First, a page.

A user experience map is a method of visualizing the entire end-to-end user experience that an average user will go through in order to accomplish a goal. It’s product and service agnostic, so it’s used for understanding general human behavior in a larger context. It helps an organization visualize a baseline understanding of an experience prior to taking the particular product or service into consideration.
Experience mapping is one of the many methodologies that UX designers use to help them build empathy and understanding with their users in order to improve the user experience of a product. Of course, with all of the skill sets contained in our UX toolkit, it can often become difficult to know when and how to utilize each method of building empathy and understanding with users to use. If this is the case for you, rest assured, you are not alone!
Here, I dive into one of my favorite methods for doing this–experience mapping. Below, I’ll break down what an experience map is, when and how to use one, and most importantly, how to create one effectively.
UX mapping methods
In UX design, various mapping techniques are commonly used; these visual techniques are tools for building a common understanding of goals and desired outcomes across design and development teams working on a particular project.
It is important to recognize that UX designers have four main types of mapping they use, each with different processes and different goals. However, all methods have one common goal within an organization: to visualize and further understand the user experience in order to identify and resolve pain points via a product team’s designs.
The four types of mapping are:
- Empathy mapping
- Experience mapping
- Customer journey mapping
- Service design (blueprint) mapping
While we’re focusing on experience mapping in this blog post, it helps to understand the three other types of mapping, as well:
- An empathy map helps team members understand a user’s mindset; these maps focus on and visually represent what users say, think, do, or feel. It helps us articulate, as UX designers, what we know about a particular kind of user in order to create a shared understanding in our design decision making.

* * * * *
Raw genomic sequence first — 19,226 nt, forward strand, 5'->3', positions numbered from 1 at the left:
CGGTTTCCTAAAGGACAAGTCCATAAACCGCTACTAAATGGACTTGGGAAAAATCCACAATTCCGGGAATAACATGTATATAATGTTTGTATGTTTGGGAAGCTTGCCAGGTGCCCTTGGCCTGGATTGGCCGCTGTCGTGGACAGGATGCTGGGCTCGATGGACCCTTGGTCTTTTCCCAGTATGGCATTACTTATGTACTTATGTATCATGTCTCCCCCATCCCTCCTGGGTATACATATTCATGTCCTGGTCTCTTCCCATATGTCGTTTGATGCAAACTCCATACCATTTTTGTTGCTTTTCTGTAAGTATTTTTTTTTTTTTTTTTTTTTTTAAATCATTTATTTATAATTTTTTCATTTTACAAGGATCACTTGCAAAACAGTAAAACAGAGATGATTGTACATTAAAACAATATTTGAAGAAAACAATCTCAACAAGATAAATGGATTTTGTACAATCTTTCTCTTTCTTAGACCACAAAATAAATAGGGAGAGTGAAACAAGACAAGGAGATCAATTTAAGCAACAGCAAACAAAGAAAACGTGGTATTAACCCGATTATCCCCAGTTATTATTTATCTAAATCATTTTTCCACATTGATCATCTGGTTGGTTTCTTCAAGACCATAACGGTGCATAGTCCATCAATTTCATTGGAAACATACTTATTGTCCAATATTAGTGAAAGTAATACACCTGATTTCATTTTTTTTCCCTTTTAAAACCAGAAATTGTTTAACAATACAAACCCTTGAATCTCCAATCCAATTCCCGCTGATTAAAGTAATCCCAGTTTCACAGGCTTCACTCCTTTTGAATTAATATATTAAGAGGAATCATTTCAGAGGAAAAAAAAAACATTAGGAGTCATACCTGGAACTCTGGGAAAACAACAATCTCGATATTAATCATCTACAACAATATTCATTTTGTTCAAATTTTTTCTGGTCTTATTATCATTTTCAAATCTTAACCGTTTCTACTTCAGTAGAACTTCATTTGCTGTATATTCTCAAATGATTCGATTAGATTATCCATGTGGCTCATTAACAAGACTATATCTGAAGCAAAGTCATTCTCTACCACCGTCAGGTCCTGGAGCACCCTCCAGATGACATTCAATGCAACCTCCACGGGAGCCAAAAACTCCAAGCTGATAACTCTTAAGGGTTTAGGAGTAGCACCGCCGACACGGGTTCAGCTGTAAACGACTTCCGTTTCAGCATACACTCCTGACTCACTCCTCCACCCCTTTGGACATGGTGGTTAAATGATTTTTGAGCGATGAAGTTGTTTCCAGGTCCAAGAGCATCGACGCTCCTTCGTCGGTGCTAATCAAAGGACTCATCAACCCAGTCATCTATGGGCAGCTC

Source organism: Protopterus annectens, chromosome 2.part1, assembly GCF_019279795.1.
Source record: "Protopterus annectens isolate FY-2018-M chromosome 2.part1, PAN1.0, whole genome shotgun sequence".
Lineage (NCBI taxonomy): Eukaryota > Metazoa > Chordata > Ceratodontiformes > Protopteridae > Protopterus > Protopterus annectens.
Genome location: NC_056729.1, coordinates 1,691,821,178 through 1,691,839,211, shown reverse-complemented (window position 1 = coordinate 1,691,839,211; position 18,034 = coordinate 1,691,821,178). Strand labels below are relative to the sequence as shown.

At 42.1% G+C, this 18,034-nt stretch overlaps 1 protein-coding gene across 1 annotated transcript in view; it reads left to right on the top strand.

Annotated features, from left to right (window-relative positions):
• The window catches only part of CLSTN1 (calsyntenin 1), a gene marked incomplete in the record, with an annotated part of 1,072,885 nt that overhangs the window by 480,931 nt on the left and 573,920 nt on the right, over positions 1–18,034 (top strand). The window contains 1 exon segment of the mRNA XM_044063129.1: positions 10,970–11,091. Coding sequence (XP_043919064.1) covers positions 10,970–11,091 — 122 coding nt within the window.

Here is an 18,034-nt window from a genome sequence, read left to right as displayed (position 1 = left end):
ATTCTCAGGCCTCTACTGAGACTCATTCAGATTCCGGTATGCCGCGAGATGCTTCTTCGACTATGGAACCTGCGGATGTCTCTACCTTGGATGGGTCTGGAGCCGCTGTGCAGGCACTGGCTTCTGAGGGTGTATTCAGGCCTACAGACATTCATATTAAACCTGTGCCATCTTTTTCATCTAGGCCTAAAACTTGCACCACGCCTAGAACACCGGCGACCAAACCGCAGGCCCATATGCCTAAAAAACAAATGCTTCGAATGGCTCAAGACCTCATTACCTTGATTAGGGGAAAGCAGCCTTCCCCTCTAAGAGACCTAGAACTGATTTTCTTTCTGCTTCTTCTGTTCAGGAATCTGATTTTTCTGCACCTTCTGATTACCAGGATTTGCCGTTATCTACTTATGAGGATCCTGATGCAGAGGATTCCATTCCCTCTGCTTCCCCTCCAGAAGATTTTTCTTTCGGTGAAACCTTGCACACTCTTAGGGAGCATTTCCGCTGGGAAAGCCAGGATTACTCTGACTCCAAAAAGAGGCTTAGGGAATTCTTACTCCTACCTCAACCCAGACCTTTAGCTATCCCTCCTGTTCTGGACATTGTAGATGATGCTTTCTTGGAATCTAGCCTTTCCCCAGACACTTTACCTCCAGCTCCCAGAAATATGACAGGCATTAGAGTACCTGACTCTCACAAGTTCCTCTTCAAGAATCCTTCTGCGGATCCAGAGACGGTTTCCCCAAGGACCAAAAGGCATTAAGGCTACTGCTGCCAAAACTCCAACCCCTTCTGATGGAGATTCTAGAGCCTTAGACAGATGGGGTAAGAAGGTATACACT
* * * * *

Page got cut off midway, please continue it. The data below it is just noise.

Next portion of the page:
- A customer journey map, on the other hand, takes things one step further and focuses on the user experience surrounding a particular product or service as the user goes through the process of accomplishing a particular goal.
- A service design (blueprint) map will take the employees’ experience into consideration. It focuses on helping organizations deliver the best experience possible to their employees.
An experience map, on the other hand, focuses on a general high level understanding of human behavior in order to achieve a particular goal. The main characteristic of an experience map is that it’s product and service agnostic. It helps you understand the current experience without taking your product into consideration just yet.
In terms of the order to use different maps, and where experience maps fit into it, here is a break down: it’s common practice to begin with an empathy map to gain insight into the user’s mindset. Then, once we have a deeper understanding of our users, we move into an experience map. Here we focus on high level human behavior which helps create a baseline understanding of our user’s experience when they are not using our product. Next, we typically dive into the customer journey map. A customer journey map is more specific and now focuses on your customer experience with your product or service as they go through their journey.
The last type of mapping is a service design blueprint, which switches directions and focuses on the employees’ experience. A service design blueprint helps your company discover weaknesses within the own organization in order to optimize the service provided to your users.
Now that we are familiar with the types of maps and when to utilize them, let’s take a deeper dive user experience maps.
Why use experience mapping over other methods?
An experience map visually illustrates a customer’s processes, needs, and perceptions as they take steps to achieve their goals and satisfy their needs. It’s a strategic process of capturing and communicating the customer interactions and touchpoints that they experience in a larger context. Once you understand their overall experience, you can then tailor your product to their needs.
Experience maps are typically used before you even start designing a product. Here, they help a company understand how potential users solve their problems without your product — this helps you identify opportunities in your own design to smooth out and solve painful experiences. For example, if you are going to design a travel site, you may first create an experience map to understand how individuals go about booking a dream vacation. This map will be product agnostic and gives you a broad idea of their overall experience. Once you understand the user in this context, you can begin your own design to address their needs and frustrations.
Here are 5 great reasons to use an experience map
- An experience map helps you see the big picture of your customer’s journey to further understand their needs and pain points.
- It makes collaboration between designers, developers, and managers easier, effective, and focused.